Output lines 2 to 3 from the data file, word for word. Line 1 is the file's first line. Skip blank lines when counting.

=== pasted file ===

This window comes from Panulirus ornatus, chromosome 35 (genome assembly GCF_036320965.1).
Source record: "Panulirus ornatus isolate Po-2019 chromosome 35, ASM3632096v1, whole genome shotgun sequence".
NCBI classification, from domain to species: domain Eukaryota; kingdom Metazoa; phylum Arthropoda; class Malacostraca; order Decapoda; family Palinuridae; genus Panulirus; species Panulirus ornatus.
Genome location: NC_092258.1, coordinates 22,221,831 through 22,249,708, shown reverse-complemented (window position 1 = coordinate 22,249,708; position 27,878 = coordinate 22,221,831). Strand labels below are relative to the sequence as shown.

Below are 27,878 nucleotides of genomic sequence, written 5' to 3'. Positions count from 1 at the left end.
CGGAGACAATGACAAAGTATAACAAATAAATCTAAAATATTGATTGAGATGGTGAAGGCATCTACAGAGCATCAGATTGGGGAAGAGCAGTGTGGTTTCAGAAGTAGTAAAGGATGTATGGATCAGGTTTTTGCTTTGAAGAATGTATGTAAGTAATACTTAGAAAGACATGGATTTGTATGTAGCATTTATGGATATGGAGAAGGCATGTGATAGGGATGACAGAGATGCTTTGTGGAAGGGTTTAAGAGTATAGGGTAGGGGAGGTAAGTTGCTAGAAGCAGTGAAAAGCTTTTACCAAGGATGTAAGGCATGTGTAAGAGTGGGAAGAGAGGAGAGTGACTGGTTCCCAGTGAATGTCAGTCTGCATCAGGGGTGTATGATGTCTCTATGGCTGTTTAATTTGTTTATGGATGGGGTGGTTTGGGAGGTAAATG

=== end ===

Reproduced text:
Source record: "Panulirus ornatus isolate Po-2019 chromosome 35, ASM3632096v1, whole genome shotgun sequence".
NCBI classification, from domain to species: domain Eukaryota; kingdom Metazoa; phylum Arthropoda; class Malacostraca; order Decapoda; family Palinuridae; genus Panulirus; species Panulirus ornatus.